- When young, Cabernet has a bouquet of olives, blackcurrant, and cedar with herbal notes of menthol or eucalyptus.
Tasting Notes: Merlot vs Cabernet
Merlot Tasting Notes
- Merlot has a smooth, velvety texture with moderate tannins and mild acidity.
- It is known for its rich, dark fruit flavors, such as black cherries, ripe plums, and blueberries with cocoa, tobacco, and leather notes.
- When aged, Merlot develops more complex flavors such as caramel, toffee, and nuts.
Cabernet Tasting Notes
- Cabernet has a bolder texture with intense tannins and high acidity.
- It is known for its full-bodied structure with notes of dark fruit such as black cherry, raspberry, and plum, as well as rich herbal flavors like sage and eucalyptus.
- When aged, Cabernet develops more complex aromas like leather, tobacco, cedar, chocolate, and espresso.
Tannins: Merlot vs Cabernet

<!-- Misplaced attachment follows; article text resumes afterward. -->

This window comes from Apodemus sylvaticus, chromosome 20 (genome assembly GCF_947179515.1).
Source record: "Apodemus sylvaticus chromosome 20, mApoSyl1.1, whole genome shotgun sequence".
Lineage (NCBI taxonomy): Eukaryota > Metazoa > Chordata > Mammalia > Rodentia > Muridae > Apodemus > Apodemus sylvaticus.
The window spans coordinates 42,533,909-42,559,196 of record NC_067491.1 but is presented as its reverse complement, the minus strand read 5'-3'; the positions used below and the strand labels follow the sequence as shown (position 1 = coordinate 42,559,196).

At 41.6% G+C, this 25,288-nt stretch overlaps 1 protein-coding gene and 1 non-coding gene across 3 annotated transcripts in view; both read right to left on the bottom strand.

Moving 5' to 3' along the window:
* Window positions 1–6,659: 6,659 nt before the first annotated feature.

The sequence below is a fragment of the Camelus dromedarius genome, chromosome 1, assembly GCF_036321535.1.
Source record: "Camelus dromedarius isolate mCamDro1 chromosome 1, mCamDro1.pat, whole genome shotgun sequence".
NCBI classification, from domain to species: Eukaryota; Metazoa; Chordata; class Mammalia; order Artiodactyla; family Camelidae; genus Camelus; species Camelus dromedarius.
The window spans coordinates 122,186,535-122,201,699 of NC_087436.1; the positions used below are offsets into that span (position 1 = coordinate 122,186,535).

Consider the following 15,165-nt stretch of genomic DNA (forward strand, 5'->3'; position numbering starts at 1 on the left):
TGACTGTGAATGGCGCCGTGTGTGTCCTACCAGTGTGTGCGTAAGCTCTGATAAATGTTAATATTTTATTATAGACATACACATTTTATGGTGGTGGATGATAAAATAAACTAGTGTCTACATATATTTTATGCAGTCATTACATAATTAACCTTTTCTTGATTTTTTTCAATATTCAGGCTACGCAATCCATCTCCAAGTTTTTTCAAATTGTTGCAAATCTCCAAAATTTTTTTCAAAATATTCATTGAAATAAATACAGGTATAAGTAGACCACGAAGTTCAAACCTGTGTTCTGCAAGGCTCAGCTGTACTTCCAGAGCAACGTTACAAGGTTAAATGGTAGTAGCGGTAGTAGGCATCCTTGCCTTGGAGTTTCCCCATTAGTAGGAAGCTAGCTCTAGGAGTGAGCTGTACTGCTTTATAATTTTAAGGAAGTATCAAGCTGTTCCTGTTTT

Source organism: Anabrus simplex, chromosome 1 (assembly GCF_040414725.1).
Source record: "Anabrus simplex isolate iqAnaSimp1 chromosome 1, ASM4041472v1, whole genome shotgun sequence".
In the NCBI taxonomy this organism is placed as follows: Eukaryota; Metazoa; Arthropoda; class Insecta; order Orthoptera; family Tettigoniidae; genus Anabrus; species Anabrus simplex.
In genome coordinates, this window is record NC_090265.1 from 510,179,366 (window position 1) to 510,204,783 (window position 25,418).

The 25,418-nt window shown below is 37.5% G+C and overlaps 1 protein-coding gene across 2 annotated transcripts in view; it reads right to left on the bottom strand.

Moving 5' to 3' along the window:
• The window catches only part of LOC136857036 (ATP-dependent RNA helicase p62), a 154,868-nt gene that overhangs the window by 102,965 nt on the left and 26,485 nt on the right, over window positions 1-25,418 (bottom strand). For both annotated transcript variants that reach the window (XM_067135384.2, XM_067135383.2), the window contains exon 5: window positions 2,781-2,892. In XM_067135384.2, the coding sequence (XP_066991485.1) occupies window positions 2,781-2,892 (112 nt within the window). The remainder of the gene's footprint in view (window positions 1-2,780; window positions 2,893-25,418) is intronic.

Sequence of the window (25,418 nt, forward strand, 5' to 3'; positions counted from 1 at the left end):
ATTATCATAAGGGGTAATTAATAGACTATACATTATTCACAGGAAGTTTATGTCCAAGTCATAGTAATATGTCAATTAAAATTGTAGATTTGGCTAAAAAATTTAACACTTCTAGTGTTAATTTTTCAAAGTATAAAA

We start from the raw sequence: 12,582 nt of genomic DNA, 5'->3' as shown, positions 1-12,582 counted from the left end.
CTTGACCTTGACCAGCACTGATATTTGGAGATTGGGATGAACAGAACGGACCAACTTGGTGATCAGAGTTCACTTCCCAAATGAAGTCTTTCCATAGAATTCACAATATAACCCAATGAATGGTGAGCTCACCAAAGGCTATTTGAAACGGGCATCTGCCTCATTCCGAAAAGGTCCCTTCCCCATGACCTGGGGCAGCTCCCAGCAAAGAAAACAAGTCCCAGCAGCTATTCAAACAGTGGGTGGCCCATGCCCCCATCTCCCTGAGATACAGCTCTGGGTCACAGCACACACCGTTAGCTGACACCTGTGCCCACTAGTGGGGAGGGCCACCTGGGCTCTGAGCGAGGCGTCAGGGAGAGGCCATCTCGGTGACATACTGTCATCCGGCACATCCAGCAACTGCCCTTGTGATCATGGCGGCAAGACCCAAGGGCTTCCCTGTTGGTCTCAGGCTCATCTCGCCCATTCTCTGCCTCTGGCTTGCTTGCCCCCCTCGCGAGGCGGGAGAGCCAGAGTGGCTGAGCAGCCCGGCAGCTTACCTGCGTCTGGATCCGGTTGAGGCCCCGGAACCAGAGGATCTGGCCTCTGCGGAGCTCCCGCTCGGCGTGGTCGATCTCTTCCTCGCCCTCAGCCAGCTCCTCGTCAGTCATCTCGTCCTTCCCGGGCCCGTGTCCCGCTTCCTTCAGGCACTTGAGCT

- Merlot is known for its soft tannins, which give it a smooth, velvety texture.
- It has moderate astringency and bitterness, making it an easy-drinking wine.
- Merlot tends to be lower in tannins than other wines, which makes it great for pairing with food.
- Cabernet has high tannin levels, giving it a bold, full-bodied texture.
- It has strong and intense levels of astringency and bitterness, making it ideal for aging.
- Cabernet tends to be higher in tannins than other wines, which makes it great for pairing with heavier dishes.
Production Process: Merlot vs Cabernet
Merlot Production Process
- Merlot is typically grown in warmer climates with higher humidity, allowing the grapes to ripen more quickly and easily.
- The production process for Merlot is usually shorter than other wines, making it easier to produce on a large scale.
- Merlot tends to be aged for shorter periods, typically 6-12 months in oak barrels.
Cabernet Production Process
- Cabernet is usually grown in cooler climates with lower humidity, allowing the grapes to ripen more slowly and evenly.
- The production process for Cabernet is usually longer than other wines, making it ideal for smaller-scale production.